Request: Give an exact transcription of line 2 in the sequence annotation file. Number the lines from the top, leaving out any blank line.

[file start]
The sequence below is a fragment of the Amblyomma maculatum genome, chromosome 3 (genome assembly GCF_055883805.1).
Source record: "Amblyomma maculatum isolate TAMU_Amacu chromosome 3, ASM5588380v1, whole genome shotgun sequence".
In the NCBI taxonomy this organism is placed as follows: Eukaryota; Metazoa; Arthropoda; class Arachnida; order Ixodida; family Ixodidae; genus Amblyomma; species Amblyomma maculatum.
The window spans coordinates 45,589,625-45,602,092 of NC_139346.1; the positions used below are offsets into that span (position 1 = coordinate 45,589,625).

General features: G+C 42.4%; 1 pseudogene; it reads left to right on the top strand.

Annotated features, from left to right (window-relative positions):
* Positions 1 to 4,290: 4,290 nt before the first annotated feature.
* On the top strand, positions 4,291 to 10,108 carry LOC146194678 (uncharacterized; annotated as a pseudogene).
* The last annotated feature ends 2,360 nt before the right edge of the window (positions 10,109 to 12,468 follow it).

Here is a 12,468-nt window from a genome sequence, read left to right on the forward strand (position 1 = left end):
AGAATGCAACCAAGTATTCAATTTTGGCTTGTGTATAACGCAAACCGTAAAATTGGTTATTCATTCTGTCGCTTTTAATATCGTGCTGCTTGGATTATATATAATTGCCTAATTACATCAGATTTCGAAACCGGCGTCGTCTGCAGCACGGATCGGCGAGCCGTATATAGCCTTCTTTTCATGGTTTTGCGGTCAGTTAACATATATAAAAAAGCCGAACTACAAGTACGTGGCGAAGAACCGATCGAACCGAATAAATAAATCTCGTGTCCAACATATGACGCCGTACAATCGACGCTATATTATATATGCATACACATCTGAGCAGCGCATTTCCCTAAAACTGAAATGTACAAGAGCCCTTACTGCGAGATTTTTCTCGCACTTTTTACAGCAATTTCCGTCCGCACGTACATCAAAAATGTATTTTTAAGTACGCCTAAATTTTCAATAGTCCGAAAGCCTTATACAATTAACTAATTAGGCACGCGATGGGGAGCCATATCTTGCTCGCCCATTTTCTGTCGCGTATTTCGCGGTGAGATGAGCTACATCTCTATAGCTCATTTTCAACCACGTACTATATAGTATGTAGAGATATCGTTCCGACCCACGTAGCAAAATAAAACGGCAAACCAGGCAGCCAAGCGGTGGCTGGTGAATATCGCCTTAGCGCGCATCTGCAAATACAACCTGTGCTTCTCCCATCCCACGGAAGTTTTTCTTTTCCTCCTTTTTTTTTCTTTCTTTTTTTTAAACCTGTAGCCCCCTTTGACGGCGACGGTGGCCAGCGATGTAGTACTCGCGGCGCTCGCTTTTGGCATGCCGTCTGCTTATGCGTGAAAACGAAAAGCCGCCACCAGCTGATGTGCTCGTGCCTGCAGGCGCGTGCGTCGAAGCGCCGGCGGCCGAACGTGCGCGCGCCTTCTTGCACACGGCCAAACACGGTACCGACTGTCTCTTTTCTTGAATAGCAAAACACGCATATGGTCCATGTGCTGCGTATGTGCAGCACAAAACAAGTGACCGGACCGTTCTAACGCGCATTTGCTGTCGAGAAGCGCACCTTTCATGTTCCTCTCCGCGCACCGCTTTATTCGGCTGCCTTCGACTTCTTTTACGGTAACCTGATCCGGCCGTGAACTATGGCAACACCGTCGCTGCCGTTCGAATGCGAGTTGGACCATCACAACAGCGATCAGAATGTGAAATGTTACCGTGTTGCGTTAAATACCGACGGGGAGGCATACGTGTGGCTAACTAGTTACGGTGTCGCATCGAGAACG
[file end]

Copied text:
Source record: "Amblyomma maculatum isolate TAMU_Amacu chromosome 3, ASM5588380v1, whole genome shotgun sequence".